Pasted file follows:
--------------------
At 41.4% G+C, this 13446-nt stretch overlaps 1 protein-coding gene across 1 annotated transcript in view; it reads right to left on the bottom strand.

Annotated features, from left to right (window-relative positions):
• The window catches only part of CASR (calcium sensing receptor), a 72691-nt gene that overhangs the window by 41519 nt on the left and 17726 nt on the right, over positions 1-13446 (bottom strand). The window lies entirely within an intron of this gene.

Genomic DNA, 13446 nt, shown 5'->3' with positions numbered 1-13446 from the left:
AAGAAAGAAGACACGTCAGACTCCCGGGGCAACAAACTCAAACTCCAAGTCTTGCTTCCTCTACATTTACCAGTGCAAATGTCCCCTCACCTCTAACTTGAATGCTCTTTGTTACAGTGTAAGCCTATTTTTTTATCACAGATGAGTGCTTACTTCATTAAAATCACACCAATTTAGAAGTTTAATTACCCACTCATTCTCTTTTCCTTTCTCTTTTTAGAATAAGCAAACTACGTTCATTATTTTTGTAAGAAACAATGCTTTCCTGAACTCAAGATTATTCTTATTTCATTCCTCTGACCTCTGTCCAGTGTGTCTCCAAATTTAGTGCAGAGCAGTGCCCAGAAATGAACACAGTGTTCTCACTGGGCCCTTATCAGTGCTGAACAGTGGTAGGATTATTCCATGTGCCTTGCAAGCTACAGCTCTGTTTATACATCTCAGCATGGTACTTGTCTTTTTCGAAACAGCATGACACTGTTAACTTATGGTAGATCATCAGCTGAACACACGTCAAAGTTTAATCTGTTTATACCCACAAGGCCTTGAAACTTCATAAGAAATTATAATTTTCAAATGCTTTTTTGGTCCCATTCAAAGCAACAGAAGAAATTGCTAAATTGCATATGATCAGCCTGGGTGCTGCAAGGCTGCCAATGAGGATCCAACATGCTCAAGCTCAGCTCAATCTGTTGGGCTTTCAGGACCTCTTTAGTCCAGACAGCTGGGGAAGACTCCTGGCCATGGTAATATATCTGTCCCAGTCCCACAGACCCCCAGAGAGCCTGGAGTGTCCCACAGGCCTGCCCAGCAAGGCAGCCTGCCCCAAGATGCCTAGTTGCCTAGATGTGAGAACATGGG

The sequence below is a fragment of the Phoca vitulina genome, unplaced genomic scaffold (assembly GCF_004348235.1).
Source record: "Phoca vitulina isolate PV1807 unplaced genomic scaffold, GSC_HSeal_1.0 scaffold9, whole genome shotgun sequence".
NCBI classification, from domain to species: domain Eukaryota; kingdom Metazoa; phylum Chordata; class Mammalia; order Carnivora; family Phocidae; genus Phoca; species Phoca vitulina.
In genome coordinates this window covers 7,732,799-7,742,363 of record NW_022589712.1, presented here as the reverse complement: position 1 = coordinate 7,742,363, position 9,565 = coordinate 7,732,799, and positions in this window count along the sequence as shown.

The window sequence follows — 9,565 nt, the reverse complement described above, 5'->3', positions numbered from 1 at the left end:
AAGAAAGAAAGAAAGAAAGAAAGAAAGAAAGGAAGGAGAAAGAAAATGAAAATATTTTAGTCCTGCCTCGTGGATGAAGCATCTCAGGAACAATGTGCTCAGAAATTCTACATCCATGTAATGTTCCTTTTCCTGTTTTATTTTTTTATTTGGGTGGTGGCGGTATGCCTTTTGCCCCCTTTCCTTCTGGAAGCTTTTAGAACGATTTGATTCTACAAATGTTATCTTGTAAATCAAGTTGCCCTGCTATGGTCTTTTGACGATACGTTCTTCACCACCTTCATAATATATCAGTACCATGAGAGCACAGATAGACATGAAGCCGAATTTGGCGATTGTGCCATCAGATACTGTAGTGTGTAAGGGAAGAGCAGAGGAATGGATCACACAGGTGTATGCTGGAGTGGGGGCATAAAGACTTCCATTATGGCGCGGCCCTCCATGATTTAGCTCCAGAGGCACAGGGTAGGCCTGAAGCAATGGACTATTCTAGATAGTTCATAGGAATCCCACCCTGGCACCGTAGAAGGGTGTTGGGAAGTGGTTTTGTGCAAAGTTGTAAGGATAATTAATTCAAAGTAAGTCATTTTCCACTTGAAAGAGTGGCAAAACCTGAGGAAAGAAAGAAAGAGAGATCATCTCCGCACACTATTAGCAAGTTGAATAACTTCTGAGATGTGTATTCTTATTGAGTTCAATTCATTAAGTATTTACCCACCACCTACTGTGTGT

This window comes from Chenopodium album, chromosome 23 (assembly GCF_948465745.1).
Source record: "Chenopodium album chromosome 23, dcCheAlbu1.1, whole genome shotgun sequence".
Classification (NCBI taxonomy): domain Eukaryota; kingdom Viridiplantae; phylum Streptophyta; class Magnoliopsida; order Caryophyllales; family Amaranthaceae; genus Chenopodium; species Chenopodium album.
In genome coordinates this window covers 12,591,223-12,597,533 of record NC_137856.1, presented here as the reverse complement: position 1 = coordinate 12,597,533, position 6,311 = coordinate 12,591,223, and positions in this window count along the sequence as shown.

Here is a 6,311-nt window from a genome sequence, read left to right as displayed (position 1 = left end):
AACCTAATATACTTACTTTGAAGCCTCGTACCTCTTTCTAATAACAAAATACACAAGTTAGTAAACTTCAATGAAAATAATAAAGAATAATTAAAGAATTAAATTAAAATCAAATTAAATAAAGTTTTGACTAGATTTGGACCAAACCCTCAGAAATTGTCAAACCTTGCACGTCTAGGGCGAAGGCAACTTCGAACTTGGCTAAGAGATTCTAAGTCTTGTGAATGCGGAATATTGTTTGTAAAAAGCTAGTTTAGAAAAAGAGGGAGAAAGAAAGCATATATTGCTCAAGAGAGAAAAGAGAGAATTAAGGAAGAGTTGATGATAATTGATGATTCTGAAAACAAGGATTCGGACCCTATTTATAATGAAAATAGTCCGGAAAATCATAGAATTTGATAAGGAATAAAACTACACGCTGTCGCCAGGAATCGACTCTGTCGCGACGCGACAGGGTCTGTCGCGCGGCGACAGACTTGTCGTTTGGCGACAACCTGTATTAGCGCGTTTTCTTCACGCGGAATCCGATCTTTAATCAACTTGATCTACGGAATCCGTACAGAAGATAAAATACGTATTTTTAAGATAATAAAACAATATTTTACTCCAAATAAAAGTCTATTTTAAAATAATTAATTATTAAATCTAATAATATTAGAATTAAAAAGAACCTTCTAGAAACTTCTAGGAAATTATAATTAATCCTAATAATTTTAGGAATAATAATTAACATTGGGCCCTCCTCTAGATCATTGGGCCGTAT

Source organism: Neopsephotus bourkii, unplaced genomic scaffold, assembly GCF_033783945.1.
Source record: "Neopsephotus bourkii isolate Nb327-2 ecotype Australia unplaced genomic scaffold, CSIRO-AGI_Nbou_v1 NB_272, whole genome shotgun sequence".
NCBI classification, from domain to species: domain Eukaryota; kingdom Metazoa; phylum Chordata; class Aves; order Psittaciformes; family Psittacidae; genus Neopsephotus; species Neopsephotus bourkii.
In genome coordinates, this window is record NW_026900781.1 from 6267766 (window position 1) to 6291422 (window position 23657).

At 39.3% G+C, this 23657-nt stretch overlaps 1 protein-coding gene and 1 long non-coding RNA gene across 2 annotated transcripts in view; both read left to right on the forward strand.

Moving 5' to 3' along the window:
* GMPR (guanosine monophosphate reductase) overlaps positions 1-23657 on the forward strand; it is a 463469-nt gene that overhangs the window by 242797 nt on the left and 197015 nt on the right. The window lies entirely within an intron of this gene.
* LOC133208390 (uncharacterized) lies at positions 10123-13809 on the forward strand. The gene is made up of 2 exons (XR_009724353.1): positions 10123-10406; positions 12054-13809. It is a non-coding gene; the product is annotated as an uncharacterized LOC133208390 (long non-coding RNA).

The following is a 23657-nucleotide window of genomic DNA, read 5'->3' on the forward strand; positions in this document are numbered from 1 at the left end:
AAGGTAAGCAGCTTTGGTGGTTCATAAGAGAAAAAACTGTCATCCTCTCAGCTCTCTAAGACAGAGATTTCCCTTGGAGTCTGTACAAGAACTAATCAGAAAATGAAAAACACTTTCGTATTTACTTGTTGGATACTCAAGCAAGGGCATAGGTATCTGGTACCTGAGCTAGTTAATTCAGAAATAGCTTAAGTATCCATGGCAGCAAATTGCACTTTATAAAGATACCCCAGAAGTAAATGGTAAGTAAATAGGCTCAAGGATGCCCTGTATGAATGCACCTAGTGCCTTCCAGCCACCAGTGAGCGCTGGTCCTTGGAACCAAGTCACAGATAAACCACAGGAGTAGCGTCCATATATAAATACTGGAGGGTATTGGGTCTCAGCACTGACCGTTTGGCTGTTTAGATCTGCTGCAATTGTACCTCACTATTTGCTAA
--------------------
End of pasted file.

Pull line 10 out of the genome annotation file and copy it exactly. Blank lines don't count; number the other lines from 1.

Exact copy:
The window sequence follows — 9,565 nt, the reverse complement described above, 5'->3', positions numbered from 1 at the left end: